Paper or Plastic? How Austin, Texas Says NO to Both

Austin Bag Ban Law

How Austin, Texas Is Gearing Up for The Bag Ban

Austin, Texas is gearing up for a ban on both plastic and paper disposable shopping bags that is going into action on March 1, 2013. The ban was approved by the Austin City Council in March of this year. The powers that be in Austin wanted to make sure they got the ban right the first time, so they took special care to draft a law that would fit what the residents wanted. Residents were invited to speak at public forums and the bill was drafted and re-drafted before the final version went to vote.

The Austin Resource Recovery is the branch of the local government that is overseeing the transition to an eco-friendly existence without disposable bags, and this bag ban is just the first step toward Austin’s goal of reaching zero waste by 2040. Environmentally friendly, zero waste is an extremely ambitious green goal but based on the care and attention given to crafting the bag ban, it is clear the City of Austin will find a way to reach its very important green objective.

For Austin to reach zero waste in 28 years would require a reduction in the amount of trash destined for landfills by 90 percent. Since plastic shopping bags make up a chunk of that trash in landfills, giving disposable bags the boot is a pivotal step toward reaching Austin’s eco-friendly zero-waste goal.

Reusable Grocery Bags Are Helping Austin Reach Their Eco-friendly, Zero Waste Goal

The Austin, Texas bag ban is anticipated to drastically reduce the amount of litter on streets and sidewalks so the city will spend less money cleaning up the environment and the money saved from cleanup efforts will go toward helping folks adjust to the bag ban.

“We feel that the general majority of Austinites support going to a reusable system,” explained Bob Gedert of the Austin Resource Recovery. “The question to most citizens is ‘What’s the easiest system to get there?’”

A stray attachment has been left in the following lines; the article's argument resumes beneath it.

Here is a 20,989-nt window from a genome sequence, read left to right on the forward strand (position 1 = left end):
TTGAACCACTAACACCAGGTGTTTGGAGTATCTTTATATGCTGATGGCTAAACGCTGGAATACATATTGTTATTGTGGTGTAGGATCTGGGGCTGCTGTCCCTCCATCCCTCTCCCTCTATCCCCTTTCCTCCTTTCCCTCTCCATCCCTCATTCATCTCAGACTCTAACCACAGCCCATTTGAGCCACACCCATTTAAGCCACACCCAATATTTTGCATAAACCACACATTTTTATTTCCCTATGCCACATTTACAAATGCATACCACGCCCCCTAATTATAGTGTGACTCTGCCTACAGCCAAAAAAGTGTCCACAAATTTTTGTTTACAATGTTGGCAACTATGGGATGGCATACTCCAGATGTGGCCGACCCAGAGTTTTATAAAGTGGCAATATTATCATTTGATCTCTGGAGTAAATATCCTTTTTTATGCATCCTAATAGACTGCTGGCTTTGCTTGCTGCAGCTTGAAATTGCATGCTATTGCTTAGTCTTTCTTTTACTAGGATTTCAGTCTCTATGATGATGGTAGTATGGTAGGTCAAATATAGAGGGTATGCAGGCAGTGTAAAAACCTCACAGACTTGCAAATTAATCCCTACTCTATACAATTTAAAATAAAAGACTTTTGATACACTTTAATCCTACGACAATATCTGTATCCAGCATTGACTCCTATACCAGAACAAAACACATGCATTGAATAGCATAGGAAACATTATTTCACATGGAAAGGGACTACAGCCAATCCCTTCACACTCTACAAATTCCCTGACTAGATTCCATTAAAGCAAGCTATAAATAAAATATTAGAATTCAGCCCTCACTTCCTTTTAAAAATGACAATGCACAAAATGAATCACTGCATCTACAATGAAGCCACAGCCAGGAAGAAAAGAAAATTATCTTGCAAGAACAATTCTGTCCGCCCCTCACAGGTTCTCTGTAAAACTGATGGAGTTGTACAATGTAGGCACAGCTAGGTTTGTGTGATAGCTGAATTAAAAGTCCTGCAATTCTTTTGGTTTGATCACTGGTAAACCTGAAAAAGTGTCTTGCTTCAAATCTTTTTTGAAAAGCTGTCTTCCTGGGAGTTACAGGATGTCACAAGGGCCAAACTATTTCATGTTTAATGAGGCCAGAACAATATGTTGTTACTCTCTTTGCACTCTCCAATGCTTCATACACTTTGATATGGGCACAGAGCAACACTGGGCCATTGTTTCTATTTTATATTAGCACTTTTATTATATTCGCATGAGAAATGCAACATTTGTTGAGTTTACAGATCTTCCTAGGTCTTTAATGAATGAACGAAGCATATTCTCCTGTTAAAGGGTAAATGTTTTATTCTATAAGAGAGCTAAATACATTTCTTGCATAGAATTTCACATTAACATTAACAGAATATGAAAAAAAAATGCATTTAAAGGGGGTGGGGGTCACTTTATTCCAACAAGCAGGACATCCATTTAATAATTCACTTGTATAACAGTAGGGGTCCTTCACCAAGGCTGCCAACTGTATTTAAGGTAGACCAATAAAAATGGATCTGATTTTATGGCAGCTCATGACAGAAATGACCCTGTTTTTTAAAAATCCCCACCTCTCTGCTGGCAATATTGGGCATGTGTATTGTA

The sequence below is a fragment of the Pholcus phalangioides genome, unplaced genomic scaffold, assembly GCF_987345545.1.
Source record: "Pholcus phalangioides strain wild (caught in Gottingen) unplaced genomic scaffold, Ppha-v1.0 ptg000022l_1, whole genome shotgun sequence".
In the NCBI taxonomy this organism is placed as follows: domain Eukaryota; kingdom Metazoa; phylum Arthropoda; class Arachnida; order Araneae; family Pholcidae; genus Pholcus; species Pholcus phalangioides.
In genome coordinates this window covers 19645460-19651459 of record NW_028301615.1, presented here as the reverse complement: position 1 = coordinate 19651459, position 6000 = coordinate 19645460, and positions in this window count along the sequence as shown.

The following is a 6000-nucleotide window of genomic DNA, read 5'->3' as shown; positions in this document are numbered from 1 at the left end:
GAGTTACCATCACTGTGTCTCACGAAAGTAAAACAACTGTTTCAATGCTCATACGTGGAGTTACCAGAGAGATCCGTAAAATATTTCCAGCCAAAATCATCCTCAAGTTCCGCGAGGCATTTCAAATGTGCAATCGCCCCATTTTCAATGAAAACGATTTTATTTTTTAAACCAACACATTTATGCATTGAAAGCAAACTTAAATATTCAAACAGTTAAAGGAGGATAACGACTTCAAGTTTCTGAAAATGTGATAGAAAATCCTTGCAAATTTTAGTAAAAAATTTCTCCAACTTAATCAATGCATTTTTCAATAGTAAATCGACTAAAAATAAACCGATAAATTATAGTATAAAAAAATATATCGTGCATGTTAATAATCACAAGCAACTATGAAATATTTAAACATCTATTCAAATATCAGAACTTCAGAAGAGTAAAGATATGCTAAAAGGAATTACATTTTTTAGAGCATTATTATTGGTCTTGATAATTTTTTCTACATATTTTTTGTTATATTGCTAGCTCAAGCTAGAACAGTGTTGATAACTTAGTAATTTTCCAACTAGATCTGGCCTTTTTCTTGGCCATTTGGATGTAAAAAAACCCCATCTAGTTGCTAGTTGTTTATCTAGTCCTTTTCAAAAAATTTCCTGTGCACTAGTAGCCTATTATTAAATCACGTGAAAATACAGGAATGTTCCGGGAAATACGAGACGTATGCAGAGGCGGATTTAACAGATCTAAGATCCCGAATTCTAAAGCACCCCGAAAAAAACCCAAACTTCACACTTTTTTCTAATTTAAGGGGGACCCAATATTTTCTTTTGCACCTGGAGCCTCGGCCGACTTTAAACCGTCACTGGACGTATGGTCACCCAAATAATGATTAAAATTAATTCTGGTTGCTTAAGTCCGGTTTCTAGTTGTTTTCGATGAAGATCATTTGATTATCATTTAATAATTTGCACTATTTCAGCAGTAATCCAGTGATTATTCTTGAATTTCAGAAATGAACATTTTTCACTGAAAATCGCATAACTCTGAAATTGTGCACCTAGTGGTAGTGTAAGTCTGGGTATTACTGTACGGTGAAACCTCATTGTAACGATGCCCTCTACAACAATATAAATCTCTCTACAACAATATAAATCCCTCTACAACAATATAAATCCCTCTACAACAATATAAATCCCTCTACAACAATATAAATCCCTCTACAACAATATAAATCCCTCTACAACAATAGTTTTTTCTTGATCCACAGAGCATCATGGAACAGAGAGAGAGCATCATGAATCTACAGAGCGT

March 1, 2013, should come and go in Austin without issue. The City has its eyes on the prize and banning disposable grocery and shopping bags in favor of reusable grocery bags will get them another step closer to its goal of zero waste.

The City of Austin has earmarked $2 million to go toward an outreach education program to help residents prepare for, and understand the bag ban. Unfortunately, the majority of the money for the education program will not be available until after the bag ban takes effect, but the Austin Resource Recovery group has not let that stop them from starting to spread the word.

The agency has set up times and locations throughout the city to distribute reusable cloth bags to residents. The plan is for people to get in the habit of bringing their reusable shopping bags when they head to the store before the ban takes effect on March 1, and hopefully by the time the ban rolls around people won’t even notice because they will already have made the switch to reusable bags.

Reusable Bags Are a Great Way to Get the Eco-Friendly Message Out to the Public

When purchased in large quantities reusable grocery bags can be a great deal and they are also a great green marketing tool.  Just think of how quickly the eco-friendly bag ban message would get across to the public if reusable bags were imprinted with a branding message, slogan, or other key information like the date the ban starts.

When a person carries a custom-printed reusable bag, the message on that bag reaches all of the people who encounter that person throughout the day. The person carrying the reusable bag is almost like a mobile billboard — reminding the community that the ban is coming and that they too, need to make the switch to reusable bags.


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  1. Pingback: How Plastic Bag Use Impacts Wildlife

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